Finnish prime minister Sanna Marin has called for Europe to build its own defence capabilities in the wake of the war in Ukraine, saying that without US help it is not resilient enough.
“We should make sure that we are stronger,” Marin said in Sydney on Friday. “And I’ll be brutally honest with you, Europe isn’t strong enough. We would be in trouble without the United States.”
Her remarks came in response to a question about China’s responsibility to “rein in Russia”. Marin said that while China could play a role, “We shouldn’t only rely on that.”
Marin insisted Ukraine must be given “whatever it takes” to win the war, adding that the United States had been pivotal in supplying Kyiv with the weapons, finance and humanitarian aid necessary to blunt Russia’s advance.
“We have to make sure that we are also building those capabilities when it comes to European defence, the European defence industry, and making sure that we could cope in different kinds of situations,” she said.
Marin said that when Russia invaded Ukraine on 24 February, the priority of most Finns changed “overnight” to security.
Until Russia invaded Ukraine, Finland’s priorities were to have working bilateral relations with Russia and be close partners with members Nato, but not be a member, she said. “That was the best way to secure our nation.”
Finland and Sweden applied to join the alliance in May, but are waiting on Turkey and Hungary to ratify their requests, which have been approved by the other 28 nations in the group. In June, Putin warned that if Nato installed military infrastructure in Finland and Sweden, Moscow “would be obliged to respond symmetrically and raise the same threats for those territories where threats have arisen for us”.
Asked what the likeliest scenario was in terms of threats posed by Russia to Finland, with which it shares a 1,300km border, Marin said: “We have extensive military forces, so we’re not expecting them to engage in that account and we’re not seeing any military action near the Finnish border.”
But of course we are prepared for different kind of hybrid attacks that we might see.”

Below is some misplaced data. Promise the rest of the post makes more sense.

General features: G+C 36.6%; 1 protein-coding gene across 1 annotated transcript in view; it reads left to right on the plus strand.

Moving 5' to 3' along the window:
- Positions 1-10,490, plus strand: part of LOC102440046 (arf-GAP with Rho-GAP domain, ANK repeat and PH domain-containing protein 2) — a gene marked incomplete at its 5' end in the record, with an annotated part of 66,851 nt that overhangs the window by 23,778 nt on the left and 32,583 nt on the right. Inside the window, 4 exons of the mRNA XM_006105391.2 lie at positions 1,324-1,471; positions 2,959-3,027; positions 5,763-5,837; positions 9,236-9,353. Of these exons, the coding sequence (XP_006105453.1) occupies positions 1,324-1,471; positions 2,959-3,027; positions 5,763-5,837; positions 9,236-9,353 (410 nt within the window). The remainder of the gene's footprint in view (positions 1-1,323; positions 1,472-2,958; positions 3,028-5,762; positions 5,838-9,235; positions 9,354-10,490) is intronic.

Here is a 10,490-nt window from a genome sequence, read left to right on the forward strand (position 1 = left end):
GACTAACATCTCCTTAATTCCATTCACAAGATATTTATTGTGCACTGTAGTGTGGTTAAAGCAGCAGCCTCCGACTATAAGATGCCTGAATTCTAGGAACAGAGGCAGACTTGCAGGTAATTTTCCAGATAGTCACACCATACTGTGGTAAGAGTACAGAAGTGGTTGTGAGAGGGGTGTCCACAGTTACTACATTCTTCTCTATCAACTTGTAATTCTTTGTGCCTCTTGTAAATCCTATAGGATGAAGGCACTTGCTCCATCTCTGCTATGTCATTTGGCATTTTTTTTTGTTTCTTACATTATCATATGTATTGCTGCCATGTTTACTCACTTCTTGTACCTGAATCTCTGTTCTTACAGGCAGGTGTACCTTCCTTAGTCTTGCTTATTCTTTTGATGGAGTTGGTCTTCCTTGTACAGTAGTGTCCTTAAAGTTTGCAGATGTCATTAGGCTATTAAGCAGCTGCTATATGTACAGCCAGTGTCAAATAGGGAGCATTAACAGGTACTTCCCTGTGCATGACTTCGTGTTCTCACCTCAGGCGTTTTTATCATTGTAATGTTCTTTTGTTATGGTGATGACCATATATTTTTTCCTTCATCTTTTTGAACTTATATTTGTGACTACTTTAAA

“We are preparing for different kinds of cyber-attacks … we’re preparing for different kinds of hybrid attacks, for misinformation.”
Between February and late October, cyber-attacks on “critical targets” in Finlandincreased by a third, according to a recent article by Finnish broadcaster YLE citing Aapo Cederberg, the CEO ofCyberwatch Finland.
In August, Russian hackers claimed responsibility for a denial-of-service attack on Finland’s parliamentary website, as well as another Finnish state website, writing on Telegram that it had, “decided to make a ‘friendly’ visit to neighbouring Finland, whose authorities are so eager to join Nato”, YLE reported.
In September, Antti Pelttari, the director of Supo, the Finnish Security and Intelligence Service, warned that, “We consider it highly likely that Russia will turn to the cyber environment over the winter.”
October alone saw what would previously have been three months’ worth of denial-of-service attacks, Trafficom, the Finnish transport and communications agency reported.
Concerned by the prospect of other hybrid attacks including weaponised mass migration, Finland’s main political parties have backed a proposal to long parts of the country’s border with Russia.
The country is also concerned about large-scale illegal crossings as Russian men flee the mobilisation drive. About 40,000 Russians have entered Finland since the start of the war, according to foreign minister, Pekka Haavisto.
Finland recently suspended tourist visas for Russian citizens. On Friday, Marin said, “It became morally unacceptable to allow the Russian middle and upper classes to continue to enjoy their vacations in Europe while their army kills, tortures and terrorises Ukrainians.”
Finland, which has a population of 5.5 million, still has military conscription for men, and has a wartime troop strength of 280,000, with 870,000 trained as reservists. It spend 2% of GDP on defence, a higher proportion than most Nato members. The country fought two wars against Russia in the 1940s, in which 100,000 Finns died.
“Our story after the wars, when we gained our independence, is a successful one,” she said. “We have to make sure that Ukrainians have that hope, that they will have that future.”